The crew-skils menu, which you use for crafting in "Star Wars: The Old Republic," is on the left.

Blogger’s note: Glitches with our blogging software prevented me from posting this early Friday morning, as planned.

In last week’s review of “Star Wars: The Old Republic,” BioWare’s new massively multiplayer online game, I focused on the big picture. “SWTOR” is a massive, plot-rich game that’s accessible to players who may be unfamiliar with the genre. It’s been tremendous fun running through quests with friends, joining a guild, crafting items and exploring the huge world BioWare has put together.

That said, there are a lot of niggling pet peeves or details I didn’t explore in my review because I didn’t want the idea that I love the game to get lost amidst minutiae about interfaces and processes. Here, in a bit more detail, are thoughts on some of those processes.

Playing is a snap: Other than heavy traffic the first week or two after release, there hasn’t been much of a wait to get onto the servers I’m playing. Even during the first week, the longest I waited to play was maybe 5 to 10 minutes. Complaints about server capacity surfaced from some players during the early-access period and shortly after launch, but these seem to have died down. In-game, meeting up with friends is relatively easy. Though there’s no in-game group voice chat, my three friends and I conference via Skype.

Perpetual poverty: My biggest, latest beef with “The Old Republic” is that, since Level 25, my jedi sentinel, Ludmilla, has been teetering on the verge of bankruptcy.

Almost everything you’ll need in “SWTOR” costs credits, the Star Wars universe’s equivalent of dollars. You’re constantly earning credits as you complete missions but, much as in real life, your cash flow is never fast enough to keep up with the things you want to buy. When you level up, you’ll need to pay a trainer to unlock new skills. If you want to craft weapons, armor and other supplies, you have to pay money so your companions can gather resources. If you want to fly your starship to a distant world, it costs money. If you want to participate in space combat missions, you have to shell out credits to outfit your ship before you run a single mission. Your equipment degrades over time, so spending money on maintenance is essential.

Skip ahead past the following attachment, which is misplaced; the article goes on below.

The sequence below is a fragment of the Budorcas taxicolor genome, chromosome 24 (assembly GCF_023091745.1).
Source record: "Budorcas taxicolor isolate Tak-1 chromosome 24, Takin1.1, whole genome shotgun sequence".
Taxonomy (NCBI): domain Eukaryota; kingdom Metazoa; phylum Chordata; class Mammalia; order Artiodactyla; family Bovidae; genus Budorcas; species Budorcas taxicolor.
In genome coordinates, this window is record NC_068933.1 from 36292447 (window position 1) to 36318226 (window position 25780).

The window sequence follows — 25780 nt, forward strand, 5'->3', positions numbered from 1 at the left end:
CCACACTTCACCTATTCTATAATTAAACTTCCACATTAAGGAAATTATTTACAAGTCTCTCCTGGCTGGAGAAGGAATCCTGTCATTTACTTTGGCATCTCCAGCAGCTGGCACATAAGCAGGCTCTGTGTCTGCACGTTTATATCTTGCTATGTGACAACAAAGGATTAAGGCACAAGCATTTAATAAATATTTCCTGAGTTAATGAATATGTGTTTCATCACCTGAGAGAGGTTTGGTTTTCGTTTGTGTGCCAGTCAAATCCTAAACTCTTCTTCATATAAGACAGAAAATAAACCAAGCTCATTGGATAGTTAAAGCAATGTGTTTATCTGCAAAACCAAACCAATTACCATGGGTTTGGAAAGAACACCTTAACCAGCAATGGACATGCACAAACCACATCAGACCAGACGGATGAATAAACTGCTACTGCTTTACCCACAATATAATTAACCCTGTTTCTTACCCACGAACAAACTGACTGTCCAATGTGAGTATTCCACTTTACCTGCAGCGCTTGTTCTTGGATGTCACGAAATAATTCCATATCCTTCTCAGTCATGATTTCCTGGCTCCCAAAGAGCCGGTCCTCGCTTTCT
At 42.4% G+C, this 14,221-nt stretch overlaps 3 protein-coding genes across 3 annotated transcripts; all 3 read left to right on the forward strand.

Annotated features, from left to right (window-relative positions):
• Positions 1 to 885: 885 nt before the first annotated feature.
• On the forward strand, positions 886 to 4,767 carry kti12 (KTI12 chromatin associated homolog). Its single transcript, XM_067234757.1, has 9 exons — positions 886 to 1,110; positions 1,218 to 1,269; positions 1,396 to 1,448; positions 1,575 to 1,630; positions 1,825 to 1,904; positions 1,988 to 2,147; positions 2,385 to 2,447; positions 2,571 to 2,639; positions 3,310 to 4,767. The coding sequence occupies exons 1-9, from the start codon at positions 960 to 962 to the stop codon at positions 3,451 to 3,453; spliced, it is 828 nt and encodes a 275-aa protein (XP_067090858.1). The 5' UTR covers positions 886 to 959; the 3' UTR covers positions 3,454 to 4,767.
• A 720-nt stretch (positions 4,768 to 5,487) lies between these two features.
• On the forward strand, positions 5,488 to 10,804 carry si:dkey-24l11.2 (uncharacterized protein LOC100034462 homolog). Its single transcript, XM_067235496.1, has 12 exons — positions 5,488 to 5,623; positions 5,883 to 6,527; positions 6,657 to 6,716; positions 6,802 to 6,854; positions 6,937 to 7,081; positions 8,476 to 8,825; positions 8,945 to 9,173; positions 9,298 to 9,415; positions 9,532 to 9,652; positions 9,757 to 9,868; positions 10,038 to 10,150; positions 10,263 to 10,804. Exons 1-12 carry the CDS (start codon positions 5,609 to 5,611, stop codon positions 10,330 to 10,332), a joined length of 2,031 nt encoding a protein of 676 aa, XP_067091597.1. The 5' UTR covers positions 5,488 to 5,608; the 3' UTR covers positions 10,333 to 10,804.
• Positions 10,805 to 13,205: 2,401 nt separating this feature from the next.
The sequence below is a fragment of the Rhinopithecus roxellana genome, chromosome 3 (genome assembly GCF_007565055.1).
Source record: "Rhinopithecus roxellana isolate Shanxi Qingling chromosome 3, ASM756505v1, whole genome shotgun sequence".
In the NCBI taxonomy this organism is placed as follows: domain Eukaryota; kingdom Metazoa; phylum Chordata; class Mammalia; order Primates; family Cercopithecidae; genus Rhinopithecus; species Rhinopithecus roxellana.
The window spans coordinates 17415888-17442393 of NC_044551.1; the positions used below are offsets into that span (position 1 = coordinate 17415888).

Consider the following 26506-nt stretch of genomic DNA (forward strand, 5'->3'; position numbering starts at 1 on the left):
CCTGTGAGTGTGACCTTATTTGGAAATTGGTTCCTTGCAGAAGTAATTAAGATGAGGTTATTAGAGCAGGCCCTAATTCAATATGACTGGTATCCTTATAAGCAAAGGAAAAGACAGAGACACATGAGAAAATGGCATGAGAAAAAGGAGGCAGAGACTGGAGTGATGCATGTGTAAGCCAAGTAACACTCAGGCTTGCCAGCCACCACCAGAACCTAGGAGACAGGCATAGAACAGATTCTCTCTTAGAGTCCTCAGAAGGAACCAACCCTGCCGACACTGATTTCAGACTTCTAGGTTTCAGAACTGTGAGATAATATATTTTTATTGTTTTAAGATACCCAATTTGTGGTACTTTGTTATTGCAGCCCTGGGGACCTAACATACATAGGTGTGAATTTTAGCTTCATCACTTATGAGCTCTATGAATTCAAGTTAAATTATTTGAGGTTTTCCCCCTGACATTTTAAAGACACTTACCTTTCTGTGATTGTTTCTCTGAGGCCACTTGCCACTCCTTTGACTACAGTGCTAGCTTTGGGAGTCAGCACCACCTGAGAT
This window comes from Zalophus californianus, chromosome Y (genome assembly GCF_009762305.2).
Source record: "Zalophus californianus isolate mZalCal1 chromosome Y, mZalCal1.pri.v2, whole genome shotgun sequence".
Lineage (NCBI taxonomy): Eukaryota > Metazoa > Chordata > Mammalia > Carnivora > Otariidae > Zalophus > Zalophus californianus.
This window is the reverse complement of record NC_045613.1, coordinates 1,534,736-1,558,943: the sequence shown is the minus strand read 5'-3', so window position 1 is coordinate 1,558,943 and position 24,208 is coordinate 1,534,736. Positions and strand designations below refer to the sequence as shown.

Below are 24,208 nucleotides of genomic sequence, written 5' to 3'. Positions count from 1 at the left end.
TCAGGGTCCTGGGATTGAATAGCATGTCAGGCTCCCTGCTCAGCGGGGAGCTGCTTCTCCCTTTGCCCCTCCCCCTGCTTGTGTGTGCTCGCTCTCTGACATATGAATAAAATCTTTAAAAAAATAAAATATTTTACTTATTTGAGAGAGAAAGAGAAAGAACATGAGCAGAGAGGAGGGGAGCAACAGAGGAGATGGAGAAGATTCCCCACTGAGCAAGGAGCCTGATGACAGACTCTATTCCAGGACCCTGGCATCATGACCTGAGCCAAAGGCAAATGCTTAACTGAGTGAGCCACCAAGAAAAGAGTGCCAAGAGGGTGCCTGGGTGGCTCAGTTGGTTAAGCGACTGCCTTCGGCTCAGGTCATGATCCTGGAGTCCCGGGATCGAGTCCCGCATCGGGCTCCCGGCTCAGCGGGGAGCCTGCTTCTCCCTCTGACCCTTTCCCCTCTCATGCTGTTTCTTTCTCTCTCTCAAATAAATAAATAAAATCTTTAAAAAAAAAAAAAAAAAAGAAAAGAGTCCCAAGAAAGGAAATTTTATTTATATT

At level 25, characters gain access to speeders, “SWTOR’s” equivalent of “World of Warcraft’s” mounts. The speeder, which helps you traverse levels faster, costs 8,000 credits, a reasonable amount. But the skill that you have to buy before your character can drive the speeder costs 40,000 credits, an amount of money so staggering for a low-level character that the game advises you to start saving FIVE levels early.

The practical implication of this is that from levels 20 to 25, you won’t be sending your crew out on gathering missions or buying ingredients, effectively halting crafting. If you didn’t outfit your starship between levels 15-17 (when you get your ship) and level 20, you won’t be running space missions until your wallet recovers enough to buy basic gear. Simply unlocking new skills and repairing equipment will eat up the lion’s share of your budget at these middle levels.

In other words, “The Old Republic’s” midgame is like when you move out of your parents’ house and realize how expensive rent and food and bills and everything are, and that your adult life will not, in fact, be one giant party with your friends from high school.

You’ll need to prioritize expenses and budget things in your head and, just like in real life, this isn’t always “fun.”

Crafting is a perfect time-waster: On the occasion I have been able to scrape together enough credits to send my companions out to gather resources, “SWTOR’s” crafting system is easy to learn and rewarding. Unlike in a lot of MMOs, crafting is handled not by your character, but by his or her companions. This frees you up to focus on important things like slicing people’s arms off with lightsabers and saving the galaxy.